The proud history of Horsham United lives on 24 kilometres west of their old home ground, after they came together with Natimuk in 2014 to successfully orchestrate a crucial amalgamation.
United - or the "Horsham RSL Diggers" as they became known in 2012 - were struggling to stay afloat as the 2014 season was fast approaching.
The Diggers had won four consecutive wooden spoons in the Wimmera Football League, and their last president Peter Miller said player numbers were dwindling.
"We had had bad years before and bounced back from them, but you could see this time that there was no turning back," Miller said.
"Our club was viable ... we were still firmly in the positive money-wise when we finished, but it was just simply the numbers. We were struggling for senior and junior footballers."
Miller said the club had struggled with some of their best players getting poached by rival clubs.
"I think what hurt us was we lost a bunch of our best talent at once, and all of a sudden it got really hard," Miller said.
"We were constantly competing with clubs offering money to our players ... and when your team aren't winning any games and are down the bottom, the grass starts to look a little greener at a different club.
"Once you're down, it's hard to get back up again."
Miller said the club's problem with player retention could be traced back three decades to when the club - then known as Imperials-Wonwondah - moved from the Horsham District to the Wimmera league.
"We never really had a strong family-based group of players, because when we moved away from the district league, we had to plug up a lot of holes," Miller said.
"We had to find a fair few Wimmera league quality players, so we recruited a few and it was a bit hard to establish a base."
The issue was perhaps best encapsulated by the mass exodus of players after their 1988 premiership.
"I mean we were certainly successful, we won a flag six years after we joined the league," Miller said.
"But even then, in that team there weren't a lot of genuine local players. We won the flag but the following year we only had two or three players left from the premiership side. Chris Friend and I think Gary Jelly were still there, but everyone else left."
As things became dire prior to the 2014 season, discussions of a merger with Pimpinio or Kalkee fell through, before Natimuk chairman Andrew Carine reached out.
"It was sort of a last minute thing," Natimuk's Russell Potter said.
"We thought United were going to go with Pimpinio, so it was pretty last minute when we approached them.
"Andrew was the biggest driver behind it - it wouldn't have happened without him. He approached United and brought it up to the committee.
"Of course some older people were dead against it, but Andrew said we should seriously consider it. He was looking around and saw that we were light on volunteers, money and that sort of thing. I think a merge was the smart thing to do before we found ourselves in a worse position."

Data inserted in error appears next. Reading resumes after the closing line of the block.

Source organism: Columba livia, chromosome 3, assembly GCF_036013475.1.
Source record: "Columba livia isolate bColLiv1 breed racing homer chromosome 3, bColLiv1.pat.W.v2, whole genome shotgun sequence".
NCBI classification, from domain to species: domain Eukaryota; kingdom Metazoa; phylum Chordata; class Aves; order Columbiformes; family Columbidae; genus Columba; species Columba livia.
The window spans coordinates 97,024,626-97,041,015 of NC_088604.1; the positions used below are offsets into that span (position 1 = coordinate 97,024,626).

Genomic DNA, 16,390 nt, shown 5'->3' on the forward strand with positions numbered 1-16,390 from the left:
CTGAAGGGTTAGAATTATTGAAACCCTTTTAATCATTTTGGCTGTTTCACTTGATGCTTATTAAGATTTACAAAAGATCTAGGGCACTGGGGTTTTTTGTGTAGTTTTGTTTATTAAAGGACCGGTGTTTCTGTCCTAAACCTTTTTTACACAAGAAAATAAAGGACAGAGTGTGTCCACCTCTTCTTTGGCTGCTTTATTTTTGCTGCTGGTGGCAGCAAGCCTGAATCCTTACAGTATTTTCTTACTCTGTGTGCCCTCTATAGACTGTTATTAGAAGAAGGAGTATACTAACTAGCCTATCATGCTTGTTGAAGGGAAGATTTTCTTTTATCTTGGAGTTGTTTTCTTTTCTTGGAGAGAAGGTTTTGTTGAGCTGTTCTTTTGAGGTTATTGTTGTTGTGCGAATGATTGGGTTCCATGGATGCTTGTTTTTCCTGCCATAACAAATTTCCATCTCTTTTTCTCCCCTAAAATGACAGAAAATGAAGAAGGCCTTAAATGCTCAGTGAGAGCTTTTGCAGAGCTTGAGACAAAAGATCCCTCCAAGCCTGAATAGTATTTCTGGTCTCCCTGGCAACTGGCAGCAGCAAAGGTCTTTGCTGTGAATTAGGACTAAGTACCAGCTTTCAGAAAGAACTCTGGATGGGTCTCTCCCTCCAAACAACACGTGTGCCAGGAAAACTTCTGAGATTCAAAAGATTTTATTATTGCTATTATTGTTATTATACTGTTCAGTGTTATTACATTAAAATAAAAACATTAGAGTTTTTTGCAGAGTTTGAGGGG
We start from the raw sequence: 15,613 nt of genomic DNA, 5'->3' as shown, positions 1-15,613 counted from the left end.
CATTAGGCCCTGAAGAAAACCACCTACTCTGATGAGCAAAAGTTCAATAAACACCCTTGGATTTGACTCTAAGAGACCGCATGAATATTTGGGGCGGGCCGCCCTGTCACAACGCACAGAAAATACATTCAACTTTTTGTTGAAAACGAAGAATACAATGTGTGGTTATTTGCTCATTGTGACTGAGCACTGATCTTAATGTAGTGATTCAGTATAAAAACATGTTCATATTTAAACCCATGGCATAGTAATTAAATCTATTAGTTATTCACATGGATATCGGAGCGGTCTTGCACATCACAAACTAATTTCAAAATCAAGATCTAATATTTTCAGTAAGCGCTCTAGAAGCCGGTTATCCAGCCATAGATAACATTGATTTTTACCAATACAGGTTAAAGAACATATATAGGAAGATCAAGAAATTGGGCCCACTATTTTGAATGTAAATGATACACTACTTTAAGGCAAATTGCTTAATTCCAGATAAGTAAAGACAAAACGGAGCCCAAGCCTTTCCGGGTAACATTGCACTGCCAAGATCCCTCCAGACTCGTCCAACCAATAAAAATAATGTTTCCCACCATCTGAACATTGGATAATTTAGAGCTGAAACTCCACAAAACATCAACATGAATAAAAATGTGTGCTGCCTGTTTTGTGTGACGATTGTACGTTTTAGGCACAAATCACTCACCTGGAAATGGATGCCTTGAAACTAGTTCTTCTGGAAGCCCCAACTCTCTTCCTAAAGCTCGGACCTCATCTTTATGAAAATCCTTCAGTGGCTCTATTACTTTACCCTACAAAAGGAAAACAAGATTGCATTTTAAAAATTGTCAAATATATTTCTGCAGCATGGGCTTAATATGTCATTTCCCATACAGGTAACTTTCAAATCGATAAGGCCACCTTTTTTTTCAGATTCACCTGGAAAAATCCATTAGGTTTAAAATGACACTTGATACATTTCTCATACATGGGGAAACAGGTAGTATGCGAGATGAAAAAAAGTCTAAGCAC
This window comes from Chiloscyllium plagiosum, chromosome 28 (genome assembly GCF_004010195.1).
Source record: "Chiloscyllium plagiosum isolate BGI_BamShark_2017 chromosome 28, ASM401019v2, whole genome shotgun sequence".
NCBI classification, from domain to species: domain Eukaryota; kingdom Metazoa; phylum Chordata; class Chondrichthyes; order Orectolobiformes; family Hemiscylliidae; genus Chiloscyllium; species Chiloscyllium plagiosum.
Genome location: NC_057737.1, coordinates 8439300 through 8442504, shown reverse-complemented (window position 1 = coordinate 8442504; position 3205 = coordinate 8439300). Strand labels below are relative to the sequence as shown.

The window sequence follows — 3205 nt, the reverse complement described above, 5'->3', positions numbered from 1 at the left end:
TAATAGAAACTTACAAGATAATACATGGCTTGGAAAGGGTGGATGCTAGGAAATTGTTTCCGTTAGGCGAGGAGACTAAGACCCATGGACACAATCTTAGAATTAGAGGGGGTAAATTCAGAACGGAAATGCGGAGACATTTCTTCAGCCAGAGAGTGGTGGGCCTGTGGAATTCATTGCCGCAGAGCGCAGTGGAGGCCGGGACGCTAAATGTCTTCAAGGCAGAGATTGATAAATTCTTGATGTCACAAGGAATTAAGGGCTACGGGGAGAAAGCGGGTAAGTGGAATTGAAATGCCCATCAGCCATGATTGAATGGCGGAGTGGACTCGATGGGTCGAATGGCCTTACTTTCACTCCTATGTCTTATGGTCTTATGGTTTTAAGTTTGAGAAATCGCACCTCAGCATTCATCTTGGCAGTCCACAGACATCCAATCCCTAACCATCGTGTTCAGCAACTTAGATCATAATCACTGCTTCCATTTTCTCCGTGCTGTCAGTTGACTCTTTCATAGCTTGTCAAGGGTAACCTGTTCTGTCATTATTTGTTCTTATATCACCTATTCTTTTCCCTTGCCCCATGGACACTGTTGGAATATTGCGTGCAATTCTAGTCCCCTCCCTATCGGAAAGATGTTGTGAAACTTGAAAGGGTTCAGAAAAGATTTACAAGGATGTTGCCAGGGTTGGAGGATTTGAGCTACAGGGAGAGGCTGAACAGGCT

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The merger talks quickly gained momentum, and on Wednesday February 19, members from both clubs voted in favour and the merger was made official.
More than 80 per cent of Natimuk members and almost 97 per cent of Horsham United members voted in favour of amalgamation.
While former Horsham United players - such as Damian Cameron, Josh Mibus, Tim Wade, Jae McGrath and Luke Chamberlain - have since proven to be some of the Wimmera's premier footballers, they had either already departed or decided not to follow the club to Natimuk after the merge.
"We probably only went out there with four or five senior-quality players," Miller said.
"A lot of them just weren't prepared to play District league yet. They considered themselves Wimmera league players, and rightly so.
"Basically we took a great big cheque, some really valuable volunteers and not much else."
Potter said despite the lack of senior footballers, the lasting benefit of the merger came off the field.
"Probably the biggest thing we got out of it was Ruth and Jerry McCallum who had been volunteering at United for 20 odd years and have been here ever since," Potter said.
"Even if we didn't get anything else out of the merger except those two, it would have been worth it. They're fantastic club people."
While the merged club played games at United's old home ground, and played their traditional Anzac day match for two more seasons, both concepts have since fallen by the wayside. Potter was hopeful the Anzac day fixture could return.
"Now we've got the lights at Natimuk, we're hoping we can play the Anzac day game out there some time in the future," Potter said.
"It's important to get back to something like that to recognise the United roots."
While playing numbers didn't immediately transfer across to the newly formed club, Natimuk Showgrounds Management Committee member Travis Maybery said he was hopeful former Horsham United players would consider returning to the club.
"It's great that guys like Matthew Williams and Liam Offer have come back this year," Maybery said.
"It would be great to have a couple of blokes like that come back and to keep encouraging those blokes to come back."
In addition, current coach Sam Anson played for Horsham United during much of his junior football career.
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Miller said while the club had understandably become more Natimuk than Horsham United, he was just pleased to see his beloved club live on.
"I understand that Natimuk is the stronger of the partners in the deal ... but that's fine," Miller said.
"I do appreciate what they've done to keep us alive. Our honour boards are up on the wall there and that's all we really wanted. We didn't want to be forgotten because we've got a proud history."